Norwich quartet's chance of world cup glory
By Keith Morris
2008: Four homeless young men from Norwich YMCA have been given the chance of emulating Beckham, Owen and Rooney by representing England in a football world cup finals.
The quartet, who are all residents at the YMCA in Norwich, have been selected for trials at Manchester United to win a place in the final England squad for the Homeless World Cup taking place in Melbourne, Australia in early December.
Michael Douglas, David Dowling, Richard Nelson
and Dinis Cassama
will be travelling up to Manchester for the trials on April 16, dreaming of footballing glory after coming through regional trials held in Norwich.
David Dowling, 25, has been on the books of Tottenham Hotspur and now plays for Norwich Union and Costessey. He said: “It helps to keeps us on the straight and narrow and out of trouble. The coaching from Norwich City has been great and it is a massive opportunity to represent our country. It would be mental to go to Australia, a once in a lifetime opportunity.”
Michael Douglas, 30, said: “The Norwich YMCA provides great support and I am over the moon to be in the squad. It is everyone’s dream and ambition to put the shirt on in a world cup and play for your country.”
Dinis Cassama, who was once a trainee with top Portuguese club Sporting Lisbon, said: “It is great, a fantastic opportunity.”
The four players are among around 100 other homeless young men who attend the 30-week Street Life Soccer course at Carrow Park. Sponsored by Norwich City Football Club and Football in the Community. Participants attend one hour of Team Talk, which is education based, and one hour of professional football coaching each week.
The YMCA players are also helped by PC Matt Spillman, along with PC Craig Brooke, from the Safer Neighbourhood Team.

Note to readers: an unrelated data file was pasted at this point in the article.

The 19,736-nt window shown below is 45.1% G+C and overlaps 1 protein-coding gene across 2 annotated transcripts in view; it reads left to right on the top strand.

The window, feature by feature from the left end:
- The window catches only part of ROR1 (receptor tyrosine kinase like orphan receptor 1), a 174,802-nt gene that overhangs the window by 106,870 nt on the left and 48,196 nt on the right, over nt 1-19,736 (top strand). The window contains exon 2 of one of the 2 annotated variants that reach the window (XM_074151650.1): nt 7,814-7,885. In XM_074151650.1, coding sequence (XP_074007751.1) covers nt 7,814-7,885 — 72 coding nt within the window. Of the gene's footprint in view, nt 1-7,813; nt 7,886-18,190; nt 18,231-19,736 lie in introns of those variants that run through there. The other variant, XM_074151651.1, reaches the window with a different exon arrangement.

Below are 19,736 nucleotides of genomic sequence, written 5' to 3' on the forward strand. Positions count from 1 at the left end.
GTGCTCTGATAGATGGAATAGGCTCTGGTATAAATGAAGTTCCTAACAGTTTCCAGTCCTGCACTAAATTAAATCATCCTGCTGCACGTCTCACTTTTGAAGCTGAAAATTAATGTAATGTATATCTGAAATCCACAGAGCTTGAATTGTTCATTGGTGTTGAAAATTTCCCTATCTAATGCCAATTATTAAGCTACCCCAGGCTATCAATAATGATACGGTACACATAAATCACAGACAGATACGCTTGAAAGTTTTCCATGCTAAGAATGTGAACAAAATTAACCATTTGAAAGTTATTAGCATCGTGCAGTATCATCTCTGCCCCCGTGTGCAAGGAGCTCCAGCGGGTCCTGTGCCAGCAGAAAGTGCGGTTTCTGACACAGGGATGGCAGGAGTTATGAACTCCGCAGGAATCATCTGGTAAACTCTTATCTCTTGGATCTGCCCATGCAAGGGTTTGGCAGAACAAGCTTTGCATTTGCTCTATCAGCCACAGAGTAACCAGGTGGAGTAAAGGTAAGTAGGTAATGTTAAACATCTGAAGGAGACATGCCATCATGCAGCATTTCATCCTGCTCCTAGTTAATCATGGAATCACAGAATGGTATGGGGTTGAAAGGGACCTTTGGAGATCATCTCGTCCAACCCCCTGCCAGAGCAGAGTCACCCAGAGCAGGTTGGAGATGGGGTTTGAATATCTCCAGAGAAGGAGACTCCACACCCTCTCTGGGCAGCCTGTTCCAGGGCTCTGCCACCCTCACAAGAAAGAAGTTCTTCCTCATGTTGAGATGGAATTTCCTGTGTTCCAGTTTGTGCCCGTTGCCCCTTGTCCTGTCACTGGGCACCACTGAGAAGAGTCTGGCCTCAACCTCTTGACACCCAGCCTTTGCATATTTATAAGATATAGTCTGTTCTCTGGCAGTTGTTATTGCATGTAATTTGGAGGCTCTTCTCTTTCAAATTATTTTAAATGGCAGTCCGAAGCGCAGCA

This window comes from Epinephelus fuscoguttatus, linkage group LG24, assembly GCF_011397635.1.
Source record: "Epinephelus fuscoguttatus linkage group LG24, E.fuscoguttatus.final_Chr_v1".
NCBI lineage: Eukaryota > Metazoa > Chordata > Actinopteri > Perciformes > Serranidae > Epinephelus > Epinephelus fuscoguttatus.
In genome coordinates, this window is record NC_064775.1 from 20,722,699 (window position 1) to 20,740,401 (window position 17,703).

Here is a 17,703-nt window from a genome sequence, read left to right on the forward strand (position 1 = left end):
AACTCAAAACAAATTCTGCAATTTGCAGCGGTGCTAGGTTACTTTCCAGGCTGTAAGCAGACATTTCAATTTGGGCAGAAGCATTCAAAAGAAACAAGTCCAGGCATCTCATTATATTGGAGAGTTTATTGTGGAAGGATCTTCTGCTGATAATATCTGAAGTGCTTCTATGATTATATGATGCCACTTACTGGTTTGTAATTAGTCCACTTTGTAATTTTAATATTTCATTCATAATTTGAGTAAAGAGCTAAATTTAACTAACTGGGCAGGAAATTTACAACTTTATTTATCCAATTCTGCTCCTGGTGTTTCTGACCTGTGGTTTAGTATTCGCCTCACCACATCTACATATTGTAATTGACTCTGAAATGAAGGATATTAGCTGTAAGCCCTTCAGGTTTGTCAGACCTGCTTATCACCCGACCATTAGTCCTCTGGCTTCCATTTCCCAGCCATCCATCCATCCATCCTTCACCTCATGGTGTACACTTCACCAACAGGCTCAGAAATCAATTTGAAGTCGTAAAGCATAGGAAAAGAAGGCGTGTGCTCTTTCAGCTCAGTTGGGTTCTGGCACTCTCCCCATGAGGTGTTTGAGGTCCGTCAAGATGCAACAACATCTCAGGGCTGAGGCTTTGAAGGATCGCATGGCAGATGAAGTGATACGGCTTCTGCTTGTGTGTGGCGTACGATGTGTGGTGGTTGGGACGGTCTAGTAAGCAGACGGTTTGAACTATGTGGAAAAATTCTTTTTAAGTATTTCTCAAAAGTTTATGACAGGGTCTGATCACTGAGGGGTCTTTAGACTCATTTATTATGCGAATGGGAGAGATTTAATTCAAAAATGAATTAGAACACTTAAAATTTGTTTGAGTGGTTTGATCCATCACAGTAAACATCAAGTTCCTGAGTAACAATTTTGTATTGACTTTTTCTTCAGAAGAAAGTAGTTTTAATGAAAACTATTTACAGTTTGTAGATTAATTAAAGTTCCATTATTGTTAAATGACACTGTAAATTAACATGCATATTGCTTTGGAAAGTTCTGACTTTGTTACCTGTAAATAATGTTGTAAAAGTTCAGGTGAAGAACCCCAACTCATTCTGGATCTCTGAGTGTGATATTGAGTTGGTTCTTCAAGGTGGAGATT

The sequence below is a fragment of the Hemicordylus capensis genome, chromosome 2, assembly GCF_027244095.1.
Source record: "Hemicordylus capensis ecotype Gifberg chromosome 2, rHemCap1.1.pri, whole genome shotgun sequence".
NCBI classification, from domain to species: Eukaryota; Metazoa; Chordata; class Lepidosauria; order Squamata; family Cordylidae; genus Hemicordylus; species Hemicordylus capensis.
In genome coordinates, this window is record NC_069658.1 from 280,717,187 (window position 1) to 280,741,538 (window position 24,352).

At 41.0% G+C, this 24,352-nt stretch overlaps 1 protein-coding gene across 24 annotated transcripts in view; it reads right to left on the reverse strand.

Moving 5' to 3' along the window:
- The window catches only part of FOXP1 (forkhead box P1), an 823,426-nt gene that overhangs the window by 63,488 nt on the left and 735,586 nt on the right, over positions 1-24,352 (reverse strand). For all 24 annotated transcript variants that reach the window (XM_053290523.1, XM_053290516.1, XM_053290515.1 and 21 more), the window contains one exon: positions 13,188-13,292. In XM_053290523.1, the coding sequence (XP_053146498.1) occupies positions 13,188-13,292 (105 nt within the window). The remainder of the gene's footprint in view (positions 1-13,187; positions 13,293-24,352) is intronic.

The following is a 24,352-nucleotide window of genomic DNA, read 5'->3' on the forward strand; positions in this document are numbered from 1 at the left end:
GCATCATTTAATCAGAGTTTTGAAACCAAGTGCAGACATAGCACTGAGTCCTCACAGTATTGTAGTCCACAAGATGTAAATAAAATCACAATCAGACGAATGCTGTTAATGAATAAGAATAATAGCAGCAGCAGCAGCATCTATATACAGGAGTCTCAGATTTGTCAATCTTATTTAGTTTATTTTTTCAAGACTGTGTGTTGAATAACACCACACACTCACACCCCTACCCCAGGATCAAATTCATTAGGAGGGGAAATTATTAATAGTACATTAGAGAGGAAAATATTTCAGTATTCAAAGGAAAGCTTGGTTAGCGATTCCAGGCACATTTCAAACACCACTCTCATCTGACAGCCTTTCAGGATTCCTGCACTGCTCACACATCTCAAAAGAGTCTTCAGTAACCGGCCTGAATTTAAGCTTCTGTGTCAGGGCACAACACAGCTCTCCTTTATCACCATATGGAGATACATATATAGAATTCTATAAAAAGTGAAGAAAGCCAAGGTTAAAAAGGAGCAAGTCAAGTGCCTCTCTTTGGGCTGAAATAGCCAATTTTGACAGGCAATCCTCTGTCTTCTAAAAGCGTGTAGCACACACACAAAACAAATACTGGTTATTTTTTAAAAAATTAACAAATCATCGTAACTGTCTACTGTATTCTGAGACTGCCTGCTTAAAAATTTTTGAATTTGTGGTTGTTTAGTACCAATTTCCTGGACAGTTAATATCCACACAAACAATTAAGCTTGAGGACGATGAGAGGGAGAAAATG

PC Spillman said: “It is a superb scheme and helps us to break down barriers. We got a frosty reception at first but now it is giving the lads a focus and they are all improving in discipline, commitment and health.
PC Brooke said: “They have done really well on the field and in the classroom, they do homework and keep a diary of what they eat. It is not just turning up for the game. These four guys are especially good and skilful players.”
YMCA Norfolk chief executive John Drake
is delighted that the four have got so far and has offered to pay for their trip to Manchester. “This is a great opportunity for them,” said John. “We want to help these young men break into career opportunities and this is a real boost for them.”
The England World Cup squad is being organised by The Big Issue in the North and the manager is Richard Brown, who said: “The quartet have been selected for the trials from which a final squad of 8-10 players will be chosen. It’s a chance to meet other people from across the country, take part in physical activity, and it’s a first step towards being part of the England team, a journey which can be literally life changing for those taking part.”
World Cup organisers said: “The Homeless World Cup exists to help the one billion homeless people in our world today. We use football as a trigger to inspire and empower people who are homeless to change their own lives. We do this firstly by creating a world-class, annual, international football tournament; and secondly, by inspiring and supporting grass roots football projects working with homeless and socially excluded people all year round.
“Football is a great leveller, it connects people and is a universal sport for everyone. The Homeless World Cup is able to change the scenery, challenge stereotyping and people who have been spat at the week before are cheered by thousands and treated as soccer heroes during the tournament. The feeling of belonging, challenge of working in a team, regaining a health-oriented attitude towards life, self esteem and last but not least the experience of fun is a powerful combination to change a person's life.”
Around 500 players from 48 nations across the globe attended the last Homeless World Cup event in Copenhagen.
Following the Edinburgh 2005 Homeless World Cup, 77% of players significantly improved their lives through employment, housing, education and/or drug/alcohol treatment programs. 12 players went on to become semi professional or professional footballers or coaches. 94% of players said the Homeless World Cup had a positive impact on their lives.